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University of Iowa News Release

Dec. 15, 2005

UI Engineer Shares Winter Road Expertise With Japanese Experts

As if dealing with Iowa's treacherous winter highways weren't enough, a University of Iowa engineering professor recently traveled to Japan where he shared his winter highway maintenance expertise with Japanese researchers.

Wilfrid Nixon, professor in the University of Iowa College of Engineering Department of Civil and Environmental Engineering and faculty research engineer at IIHR-Hydroscience & Engineering, was invited by the Hokkaido Development Engineering Center in Sapporo, Japan to give a keynote address at their Dec. 4-10 Cold Regions Technology Conference. His topic, "Winter Road Maintenance and Management in the U.S. -- Current Practice and Future Prospects," has universal application, says Nixon, who also serves as a researcher in the UI Center for Global and Regional Environmental Research.

"In both the U.S. and Japan, the primary driving forces behind winter maintenance are the safety and mobility of the traveling public," Nixon says. "Keeping road users safe in winter weather, and ensuring that goods and people can reach their destinations -- not to mention emergency service vehicles -- are key needs in both countries, and agencies charged with winter maintenance in both countries are actively striving to meet those needs with a mix of new technology and improved management techniques."

In addition to delivering a talk, Nixon met with senior management at the Hokkaido Center to discuss training of winter maintenance personnel and gave a seminar, "Risk Management in Winter Road Maintenance," at Hokkaido University. He noted that some aspects of winter highway maintenance are specific to Japan.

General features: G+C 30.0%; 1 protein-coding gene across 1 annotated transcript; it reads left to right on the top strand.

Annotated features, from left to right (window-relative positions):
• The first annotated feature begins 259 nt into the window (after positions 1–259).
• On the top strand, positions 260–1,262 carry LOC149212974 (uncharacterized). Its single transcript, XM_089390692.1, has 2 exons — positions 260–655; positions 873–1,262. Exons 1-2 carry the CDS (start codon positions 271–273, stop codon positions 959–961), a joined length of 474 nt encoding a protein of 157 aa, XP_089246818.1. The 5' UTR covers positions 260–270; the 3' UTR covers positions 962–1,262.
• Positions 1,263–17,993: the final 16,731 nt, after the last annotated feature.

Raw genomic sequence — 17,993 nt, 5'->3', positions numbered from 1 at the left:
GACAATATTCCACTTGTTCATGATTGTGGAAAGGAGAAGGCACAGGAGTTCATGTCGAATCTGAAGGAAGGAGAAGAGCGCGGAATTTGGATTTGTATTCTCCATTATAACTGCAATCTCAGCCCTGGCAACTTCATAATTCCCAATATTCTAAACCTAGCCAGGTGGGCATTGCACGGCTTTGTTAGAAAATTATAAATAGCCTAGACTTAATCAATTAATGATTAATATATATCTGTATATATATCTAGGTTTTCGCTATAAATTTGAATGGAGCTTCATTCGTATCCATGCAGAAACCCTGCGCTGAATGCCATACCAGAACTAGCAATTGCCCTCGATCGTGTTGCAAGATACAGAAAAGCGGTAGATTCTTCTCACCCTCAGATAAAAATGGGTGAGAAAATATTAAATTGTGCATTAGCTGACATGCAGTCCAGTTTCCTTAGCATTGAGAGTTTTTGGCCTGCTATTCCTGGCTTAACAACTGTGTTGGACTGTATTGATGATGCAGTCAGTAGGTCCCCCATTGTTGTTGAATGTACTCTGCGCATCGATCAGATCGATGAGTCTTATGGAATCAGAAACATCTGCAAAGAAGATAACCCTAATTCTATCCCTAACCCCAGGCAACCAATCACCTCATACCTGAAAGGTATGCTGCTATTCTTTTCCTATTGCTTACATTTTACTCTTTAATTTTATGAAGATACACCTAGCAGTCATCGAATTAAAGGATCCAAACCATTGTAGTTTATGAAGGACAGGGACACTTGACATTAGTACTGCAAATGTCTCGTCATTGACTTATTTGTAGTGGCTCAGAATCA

"While the driving forces behind winter maintenance in both Japan and the U.S. are the same, the approaches often differ because of climatic differences," Nixon says. "Sapporo, which I visited, gets about 20 feet of snow a year, compared with an average of about three feet in Iowa. Thus, in Hokkaido, they expend more effort on snow hauling and safe disposal while in Iowa, the Department of Transportation has placed a strong emphasis on the pro-active strategy of anti-icing. Both approaches are well-tailored to the specific needs of the area, and winter maintainers in both areas are keen to learn from each other."

Nixon, an internationally known authority on winter highway maintenance, has conducted research under the Strategic Highway Research Program, and has served on the AASHTO (American Association of State Highway and Transportation Officials) Lead States Team for Road Weather Information Systems (RWIS) and Anti-Icing. Registered as a professional engineer in Iowa, he has performed work for a number of State Departments of Transportation relating to winter maintenance and RWIS and is the author of more than 80 articles, papers and reports. He has developed educational and technology transfer tools in the field of winter maintenance and has offered a Web-based graduate course in winter maintenance, attracting students from as far away as Sweden.

His current research interests include snowy ice removal from roads, fatigue of ice as a structural material, modeling ice structure interaction, and the compressive strength of brittle materials. In addition, he has examined how information flows affect winter maintenance decision-making, and how such flows can be improved. He currently serves as chair of the winter maintenance committee of the Transportation Research Board, a branch of the National Research Council (NRC). He also serves as vice president of the Iowa Section of the American Society of Civil Engineers (ASCE).

STORY SOURCE: University of Iowa News Services, 300 Plaza Centre One, Suite 371, Iowa City, Iowa 52242-2500.

MEDIA CONTACT: Gary Galluzzo, 319-384-0009, gary-galluzzo@uiowa.edu